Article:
The death of civil rights icon John Lewis prompted an outpouring of tributes on Saturday, a combination of mournful praise and calls to action as the nation faces a fresh reckoning with persistent racism a half century after his pioneering protests for Black equality.
“Not many of us get to live to see our own legacy play out in such a meaningful, remarkable way. John Lewis did,” former President Obama said in a written tribute. “And thanks to him, we now all have our marching orders — to keep believing in the possibility of remaking this country we love until it lives up to its full promise.”
Lewis, 80, who died of pancreatic cancer late Friday, made an early mark as a young leader of the 1960s civil rights struggle, helping to lead the 1963 March on Washington, suffering wounds from a police beating in Selma, Ala., in 1965, enduring dozens of arrests and then serving as a House of Representatives member from Georgia since 1987.
His death was mourned by figures who had known him for decades and by a younger generation of Black people, who have been on the front lines of the protests for police reform in the wake of the death of George Floyd while in Minneapolis police custody. Lewis’ last appearance was at a Washington protest in early June, and his last with Obama was in a virtual town hall addressing activists leading this summer’s protests.
“How fitting it is that even in the last weeks of his battle with cancer, John summoned the strength to visit the peaceful protests where the newest generation of Americans had poured into the streets to take up the unfinished work of racial justice,” House Speaker Nancy Pelosi said in a statement. She long had an especially close relationship with Lewis.
“John Lewis had the clearest vision of justice there can be,” said Rashad Robinson, president of Color of Change, a civil rights group. “He saw how civil rights would transform America, but he knew there would be no civil rights without the kind of Black political power that was willing and capable of disrupting the status quo. He became that power, and he disrupted the status quo.
“He told Black Lives Matter activists that he wished he had an open internet in his time,” Robinson said.
In a proclamation under President Donald Trump’s name, the White House ordered the flag to be flown at half-staff, including at U.S. facilities worldwide, as is traditional for those so honored. Trump remained mum about Lewis on Saturday morning, and left it to his spokeswoman to post a comment on Twitter.
“Rep. John Lewis was an icon of the civil rights movement, and he leaves an enduring legacy that will never be forgotten,” tweeted White House Press Secretary Kayleigh McEnany. “We hold his family in our prayers, as we remember Rep. John Lewis’ incredible contributions to our country.”
A week before he was sworn in as president, Trump launched a bitter Twitter attack on Lewis, after Lewis questioned the legitimacy of Trump’s election and said he would boycott the inauguration.
“Congressman John Lewis should spend more time on fixing and helping his district, which is in horrible shape and falling apart (not to mention crime infested) rather than falsely complaining about the election results,” Trump tweeted, mischaracterizing the congressman’s Atlanta-area district. “All talk, talk, talk — no action or results. Sad!”
Backlash against his attack on Lewis helped prompt a broader boycott of the inauguration.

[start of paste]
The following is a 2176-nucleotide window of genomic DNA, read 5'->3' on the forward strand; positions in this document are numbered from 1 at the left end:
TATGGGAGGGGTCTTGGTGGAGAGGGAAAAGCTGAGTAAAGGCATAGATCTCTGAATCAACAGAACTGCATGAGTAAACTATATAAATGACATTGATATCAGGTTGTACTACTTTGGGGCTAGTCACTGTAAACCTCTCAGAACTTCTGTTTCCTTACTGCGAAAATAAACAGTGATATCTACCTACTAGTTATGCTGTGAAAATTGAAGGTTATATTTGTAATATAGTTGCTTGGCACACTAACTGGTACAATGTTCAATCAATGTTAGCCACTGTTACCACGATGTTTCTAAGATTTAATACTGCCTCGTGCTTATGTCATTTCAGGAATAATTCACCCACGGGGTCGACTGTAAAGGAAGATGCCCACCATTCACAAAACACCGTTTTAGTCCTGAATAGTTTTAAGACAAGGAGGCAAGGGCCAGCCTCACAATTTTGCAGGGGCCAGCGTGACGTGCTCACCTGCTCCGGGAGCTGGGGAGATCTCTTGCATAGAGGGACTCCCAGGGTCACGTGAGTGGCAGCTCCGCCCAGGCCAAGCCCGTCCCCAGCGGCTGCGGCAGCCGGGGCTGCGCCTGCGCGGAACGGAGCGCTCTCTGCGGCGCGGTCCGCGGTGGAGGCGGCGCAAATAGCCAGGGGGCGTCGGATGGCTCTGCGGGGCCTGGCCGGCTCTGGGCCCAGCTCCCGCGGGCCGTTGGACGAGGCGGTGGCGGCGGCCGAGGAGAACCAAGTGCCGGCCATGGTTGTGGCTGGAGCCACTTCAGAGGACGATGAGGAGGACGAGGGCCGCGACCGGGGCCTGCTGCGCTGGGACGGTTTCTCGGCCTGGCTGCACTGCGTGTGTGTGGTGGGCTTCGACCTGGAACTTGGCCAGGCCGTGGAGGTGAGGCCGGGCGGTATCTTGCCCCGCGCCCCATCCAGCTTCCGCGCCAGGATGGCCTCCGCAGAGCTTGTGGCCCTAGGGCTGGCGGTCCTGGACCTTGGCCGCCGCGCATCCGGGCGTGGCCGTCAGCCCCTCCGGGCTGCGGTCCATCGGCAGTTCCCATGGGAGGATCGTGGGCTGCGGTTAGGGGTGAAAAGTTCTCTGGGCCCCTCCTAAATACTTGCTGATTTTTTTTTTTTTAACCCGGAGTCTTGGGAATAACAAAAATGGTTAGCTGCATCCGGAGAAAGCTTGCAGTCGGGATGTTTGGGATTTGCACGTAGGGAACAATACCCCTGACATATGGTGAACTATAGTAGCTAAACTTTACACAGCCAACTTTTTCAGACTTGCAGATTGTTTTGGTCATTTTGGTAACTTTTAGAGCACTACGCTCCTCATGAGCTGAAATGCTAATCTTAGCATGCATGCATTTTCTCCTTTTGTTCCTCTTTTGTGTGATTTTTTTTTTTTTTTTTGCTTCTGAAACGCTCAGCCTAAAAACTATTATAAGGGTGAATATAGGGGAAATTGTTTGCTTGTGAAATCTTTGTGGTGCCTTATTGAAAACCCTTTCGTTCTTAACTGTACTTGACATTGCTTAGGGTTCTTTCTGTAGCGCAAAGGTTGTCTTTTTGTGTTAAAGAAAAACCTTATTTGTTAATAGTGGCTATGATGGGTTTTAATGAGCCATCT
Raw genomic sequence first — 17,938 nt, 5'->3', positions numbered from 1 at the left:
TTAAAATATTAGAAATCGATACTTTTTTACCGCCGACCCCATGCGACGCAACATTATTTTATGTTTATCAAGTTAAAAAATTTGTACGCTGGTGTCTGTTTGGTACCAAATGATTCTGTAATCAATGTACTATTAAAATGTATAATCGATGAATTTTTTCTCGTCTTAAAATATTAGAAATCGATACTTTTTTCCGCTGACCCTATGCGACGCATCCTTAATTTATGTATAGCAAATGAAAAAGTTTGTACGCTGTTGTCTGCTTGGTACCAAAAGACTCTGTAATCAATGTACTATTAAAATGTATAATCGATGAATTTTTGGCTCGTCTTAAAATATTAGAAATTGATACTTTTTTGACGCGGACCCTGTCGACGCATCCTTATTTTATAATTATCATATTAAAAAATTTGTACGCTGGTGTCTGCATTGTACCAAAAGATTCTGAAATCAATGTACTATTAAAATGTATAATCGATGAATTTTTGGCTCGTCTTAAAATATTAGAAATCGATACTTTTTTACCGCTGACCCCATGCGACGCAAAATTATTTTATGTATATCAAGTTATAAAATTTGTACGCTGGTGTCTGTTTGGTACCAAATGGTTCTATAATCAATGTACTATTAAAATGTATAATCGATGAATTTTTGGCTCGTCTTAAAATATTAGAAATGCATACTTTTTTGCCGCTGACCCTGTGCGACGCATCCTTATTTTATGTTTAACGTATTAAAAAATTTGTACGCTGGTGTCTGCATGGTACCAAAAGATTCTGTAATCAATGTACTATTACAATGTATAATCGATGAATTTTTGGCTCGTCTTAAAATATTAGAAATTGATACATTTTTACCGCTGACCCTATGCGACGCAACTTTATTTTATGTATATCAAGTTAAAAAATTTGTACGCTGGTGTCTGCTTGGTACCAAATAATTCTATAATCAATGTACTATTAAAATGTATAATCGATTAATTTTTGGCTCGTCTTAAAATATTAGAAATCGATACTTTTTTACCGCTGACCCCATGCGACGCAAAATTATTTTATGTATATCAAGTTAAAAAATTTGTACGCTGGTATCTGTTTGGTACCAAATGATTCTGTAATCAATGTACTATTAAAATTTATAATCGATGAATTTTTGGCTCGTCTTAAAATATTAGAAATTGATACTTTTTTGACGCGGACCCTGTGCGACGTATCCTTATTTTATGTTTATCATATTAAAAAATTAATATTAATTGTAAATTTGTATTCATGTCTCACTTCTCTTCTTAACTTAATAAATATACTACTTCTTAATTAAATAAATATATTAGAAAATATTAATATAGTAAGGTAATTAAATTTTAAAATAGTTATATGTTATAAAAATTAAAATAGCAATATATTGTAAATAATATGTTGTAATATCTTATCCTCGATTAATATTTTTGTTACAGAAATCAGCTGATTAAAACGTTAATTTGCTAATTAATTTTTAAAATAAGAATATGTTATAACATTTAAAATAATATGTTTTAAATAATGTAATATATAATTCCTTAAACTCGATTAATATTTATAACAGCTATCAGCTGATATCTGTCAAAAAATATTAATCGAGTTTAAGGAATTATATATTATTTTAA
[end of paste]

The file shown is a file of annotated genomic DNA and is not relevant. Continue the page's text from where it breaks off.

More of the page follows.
A young John Lewis is seen in the foreground being clubbed by a state trooper during a civil rights protest in Selma, Alabama, in 1965.
Obama, in his tribute, recalled his own, very different inauguration experience with Lewis, when Obama became the nation’s first Black president. “I hugged him on the inauguration stand before I was sworn in and told him I was only there because of the sacrifices he made.”
Praise for Lewis also came in from some Republicans, including those who have blocked his legislative causes, including a pending bill to renew the Voting Rights Act. The House has passed that measure but the GOP-controlled Senate has declined to consider it — a fact many on social media noted in responding to a Lewis tribute from Senate Majority Leader Mitch McConnell (R-Ky.).
McConnell said in a statement, “You did not have to agree with John on many policy details to be awed by his life, admire his dedication to his neighbors in Georgia’s Fifth District, or appreciate his generous, respectful and friendly bearing.”
“What a loss,” said House Majority Whip Steve Scalise of Louisiana in a “Fox and Friends” interview. “You knew you were serving amongst someone who was a legend, who was a giant.”
Democrats’ presumptive presidential nominee, Joe Biden, and his wife, Jill, issued a statement that began, “We are made in the image of God, and then there is John Lewis. How could someone in flesh and blood be so courageous, so full of hope and love in the face of so much hate, violence, and vengeance?”
The Bidens said they had talked to Lewis a few days ago and found him upbeat and encouraging. “Instead of answering our concerns for him, he asked about us,” the Bidens said. “He asked us to stay focused on the work left undone to heal this nation.”
Lewis also drew praise from Biden’s final primary rival, independent Sen. Bernie Sanders of Vermont, who said:
“His courage helped transform this country. He won’t ever be forgotten by those who believe America can change when the people stand together and demand it. “
Sen. Kamala Harris of California, a Black Democrat who is also ran for president in 2020 and is being considered by Biden as a possible running mate, said of Lewis, “He carried the baton of progress and justice to the very end. It now falls on us to pick it up and march on.”
(Article written by Janet Hook)